Analysing the Combined Effect of Barrier Wall and Freshwater Injection Countermeasures on Controlling Saltwater Intrusion in Unconfined Coastal Aquifer Systems
- 100 Downloads
Freshwater recharge wells and underground flow barriers are among several methods proposed for controlling saltwater intrusion (SWI) into coastal aquifers. In this study, experimental and numerical studies were performed to determine the effect of using a flow barrier wall, a recharge well and a combination of these, to control SWI in unconfined coastal aquifer systems. The SEAWAT model was used to predict the SWI wedge and the behaviour of the retreating residual saltwater after installing the remediation measures. The results show that increasing the barrier wall embedment ratio (db/d) from 0.44 to 0.67 led to an increase in the repulsion ratio (R) from 20.8 to 46.87%. Moreover, increasing the freshwater injection rate ratio (Qi/Q) from 0.22 to 0.56 increased the repulsion ratio (R) from 10.93 to 22.39%. Barrier wall embedment with ratios (db/d) of 0.44, 0.51 and 0.57, combined with a freshwater injection ratio (Qi/Q) with a value of 0.56, achieved (R) of 41.14, 45.41 and 50.0%, compared with 20.8, 27.1 and 34.40% for the barrier wall only and 22.39% for freshwater injection only. Freshwater injection ratios (Qi/Q) of 0.22, 0.33, 0.44 and 0.56 combined with a barrier wall embedment ratio (db/d) of 0.508 achieved repulsion ratios (R) of 33.9, 36.5, 39.0 and 45.42%, compared with 10.9, 15.6, 18.8 and 22.4% respectively for freshwater injection only and 27.1% for the barrier wall only. A combination of flow barrier and freshwater injection forced the saltwater to retreat and achieved values of R greater than either the barrier wall or freshwater injection separately.
KeywordsSaltwater intrusion Freshwater injection Barrier wall Combination
The first author would like to thank Prof Jiro Takemura in helping to fabricate the sand box model in Tokyo Institute of Technology, Japan.
Compliance with Ethical Standards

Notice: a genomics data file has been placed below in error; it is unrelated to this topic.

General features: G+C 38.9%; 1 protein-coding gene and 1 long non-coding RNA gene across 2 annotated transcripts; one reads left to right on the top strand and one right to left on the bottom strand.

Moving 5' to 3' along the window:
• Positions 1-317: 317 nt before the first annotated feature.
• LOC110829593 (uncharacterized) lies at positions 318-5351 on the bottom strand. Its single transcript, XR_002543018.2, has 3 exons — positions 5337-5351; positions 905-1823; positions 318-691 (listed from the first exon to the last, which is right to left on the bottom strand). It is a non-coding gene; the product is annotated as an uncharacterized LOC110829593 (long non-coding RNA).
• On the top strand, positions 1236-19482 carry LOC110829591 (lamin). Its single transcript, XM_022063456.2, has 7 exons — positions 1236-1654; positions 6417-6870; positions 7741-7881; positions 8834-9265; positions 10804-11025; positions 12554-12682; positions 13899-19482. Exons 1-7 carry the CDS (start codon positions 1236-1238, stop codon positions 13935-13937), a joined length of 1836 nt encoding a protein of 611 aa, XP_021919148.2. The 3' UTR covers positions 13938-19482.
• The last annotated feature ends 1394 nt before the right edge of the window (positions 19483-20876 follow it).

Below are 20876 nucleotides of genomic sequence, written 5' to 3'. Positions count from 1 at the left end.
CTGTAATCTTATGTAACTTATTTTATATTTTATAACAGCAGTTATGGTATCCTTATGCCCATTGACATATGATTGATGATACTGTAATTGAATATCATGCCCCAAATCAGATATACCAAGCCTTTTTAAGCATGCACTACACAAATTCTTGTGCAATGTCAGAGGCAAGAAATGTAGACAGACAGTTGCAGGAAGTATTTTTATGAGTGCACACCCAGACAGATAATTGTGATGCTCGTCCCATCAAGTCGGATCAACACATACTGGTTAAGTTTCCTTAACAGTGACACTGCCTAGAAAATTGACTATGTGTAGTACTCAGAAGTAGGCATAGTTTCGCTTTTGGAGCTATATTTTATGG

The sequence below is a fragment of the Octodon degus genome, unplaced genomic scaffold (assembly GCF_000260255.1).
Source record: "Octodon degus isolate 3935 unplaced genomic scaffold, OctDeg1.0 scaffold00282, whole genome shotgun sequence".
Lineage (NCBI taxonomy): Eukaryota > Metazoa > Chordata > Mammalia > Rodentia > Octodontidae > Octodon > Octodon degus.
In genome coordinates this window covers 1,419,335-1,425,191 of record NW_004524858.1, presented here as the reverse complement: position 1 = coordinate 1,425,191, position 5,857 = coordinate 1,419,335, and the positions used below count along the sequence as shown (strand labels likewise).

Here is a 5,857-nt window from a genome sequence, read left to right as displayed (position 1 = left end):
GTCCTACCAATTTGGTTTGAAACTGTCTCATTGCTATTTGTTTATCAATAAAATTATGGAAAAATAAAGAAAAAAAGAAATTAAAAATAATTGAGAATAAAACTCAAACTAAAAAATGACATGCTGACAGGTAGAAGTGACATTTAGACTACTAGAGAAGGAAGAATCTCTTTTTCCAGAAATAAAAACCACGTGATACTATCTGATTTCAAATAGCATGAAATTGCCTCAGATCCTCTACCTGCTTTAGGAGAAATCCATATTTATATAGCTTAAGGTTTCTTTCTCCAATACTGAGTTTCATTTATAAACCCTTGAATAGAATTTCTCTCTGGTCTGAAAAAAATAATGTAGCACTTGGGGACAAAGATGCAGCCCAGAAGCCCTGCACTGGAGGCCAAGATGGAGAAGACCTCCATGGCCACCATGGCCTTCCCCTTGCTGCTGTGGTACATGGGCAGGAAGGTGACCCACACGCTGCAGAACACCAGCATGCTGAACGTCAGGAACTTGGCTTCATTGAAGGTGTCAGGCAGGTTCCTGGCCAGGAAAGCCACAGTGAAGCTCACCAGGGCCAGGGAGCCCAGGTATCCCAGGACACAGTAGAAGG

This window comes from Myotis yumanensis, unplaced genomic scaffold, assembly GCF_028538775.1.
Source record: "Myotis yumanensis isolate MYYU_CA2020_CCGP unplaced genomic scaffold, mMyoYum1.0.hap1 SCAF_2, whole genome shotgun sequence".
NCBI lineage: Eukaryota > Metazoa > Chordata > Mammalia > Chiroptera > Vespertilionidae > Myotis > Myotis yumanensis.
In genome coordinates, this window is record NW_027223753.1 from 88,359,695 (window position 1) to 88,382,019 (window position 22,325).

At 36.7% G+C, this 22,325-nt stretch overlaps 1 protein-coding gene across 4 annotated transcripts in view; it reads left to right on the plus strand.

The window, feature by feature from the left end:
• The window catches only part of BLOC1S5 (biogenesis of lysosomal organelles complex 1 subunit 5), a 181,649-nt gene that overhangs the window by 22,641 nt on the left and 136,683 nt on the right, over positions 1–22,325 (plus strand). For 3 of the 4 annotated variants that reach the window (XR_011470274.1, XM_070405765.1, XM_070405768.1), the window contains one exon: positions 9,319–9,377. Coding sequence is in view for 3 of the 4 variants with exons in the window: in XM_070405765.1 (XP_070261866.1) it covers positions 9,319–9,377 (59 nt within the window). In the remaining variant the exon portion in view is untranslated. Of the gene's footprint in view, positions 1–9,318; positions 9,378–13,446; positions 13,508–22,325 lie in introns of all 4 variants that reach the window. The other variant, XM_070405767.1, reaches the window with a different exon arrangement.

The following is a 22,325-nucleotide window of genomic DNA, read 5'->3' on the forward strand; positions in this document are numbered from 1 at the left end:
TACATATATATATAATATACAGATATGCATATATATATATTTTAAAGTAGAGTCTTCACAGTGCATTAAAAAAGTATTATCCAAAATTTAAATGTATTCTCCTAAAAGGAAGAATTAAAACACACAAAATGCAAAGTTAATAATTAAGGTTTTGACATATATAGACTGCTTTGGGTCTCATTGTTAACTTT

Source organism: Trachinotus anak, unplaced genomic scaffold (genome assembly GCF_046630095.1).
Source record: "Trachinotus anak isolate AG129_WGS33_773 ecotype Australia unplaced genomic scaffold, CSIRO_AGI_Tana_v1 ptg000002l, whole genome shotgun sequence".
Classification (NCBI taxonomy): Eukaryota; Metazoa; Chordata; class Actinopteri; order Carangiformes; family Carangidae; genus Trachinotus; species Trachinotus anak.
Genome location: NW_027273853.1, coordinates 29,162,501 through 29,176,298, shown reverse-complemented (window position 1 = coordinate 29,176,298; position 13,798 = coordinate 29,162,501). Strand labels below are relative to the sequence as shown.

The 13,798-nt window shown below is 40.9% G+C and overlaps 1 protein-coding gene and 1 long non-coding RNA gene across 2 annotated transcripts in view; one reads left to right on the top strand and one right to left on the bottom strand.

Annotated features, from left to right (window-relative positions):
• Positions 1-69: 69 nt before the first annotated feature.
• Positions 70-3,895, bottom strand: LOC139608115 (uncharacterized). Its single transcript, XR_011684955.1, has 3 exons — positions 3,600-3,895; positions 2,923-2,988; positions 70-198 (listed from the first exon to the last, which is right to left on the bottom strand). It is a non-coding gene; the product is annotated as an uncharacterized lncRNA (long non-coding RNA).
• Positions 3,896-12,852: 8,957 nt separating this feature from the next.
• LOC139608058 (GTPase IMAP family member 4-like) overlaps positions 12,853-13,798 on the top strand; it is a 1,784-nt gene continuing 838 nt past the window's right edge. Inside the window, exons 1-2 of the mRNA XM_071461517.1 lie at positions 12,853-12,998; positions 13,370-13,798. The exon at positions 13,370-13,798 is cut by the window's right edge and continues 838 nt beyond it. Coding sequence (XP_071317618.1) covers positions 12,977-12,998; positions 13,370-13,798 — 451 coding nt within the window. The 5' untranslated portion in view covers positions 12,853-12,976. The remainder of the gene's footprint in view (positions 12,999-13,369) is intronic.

Conflict of Interest
- Attanayake P, Sholley M (2007) Evaluation of the hydraulic gradient at an island for low-level nuclear waste disposal. IAHS Publ 312:237–243Google Scholar
- Bear J (1979) Hydraulics of groundwater. McGraw- Hill Book Co., Inc., New YorkGoogle Scholar
- Bruington AE, Seares FD (1965) Operating a seawater barrier project. J Irrig Drain Eng 91(1):117–140Google Scholar
- Guo W, Langevin CD (2002) User’s guide to SEAWAT: a computer program for simulation of three-dimensional variable-density ground-water flow. U.S. Geol. Surv., RestonGoogle Scholar
- Hasan Basri M (2001) Two new methods for optimal design of subsurface barrier to control seawater intrusion. PhD Thesis. The Univ. of ManitobaGoogle Scholar
- IPCC (2013) Summary for policymakers. In: Climate change 2013: the physical science basis. Contribution of working group I to the fifth assessment report of the intergovernmental panel on climate change. IpccGoogle Scholar
- Luyun RA (2010) Effects of subsurface physical barrier and artificial recharge on seawater intrusion in coastal aquifers. PhD thesis. Kagoshima University, JapanGoogle Scholar
- USEPA (2017) Report to congress: class V UIC study fact sheet - aquifer recharge Wells and aquifer storage and recovery Wells, EPA/ 816-R-99-014t. Office of Groundwater and Drinking Water, Washington, DCGoogle Scholar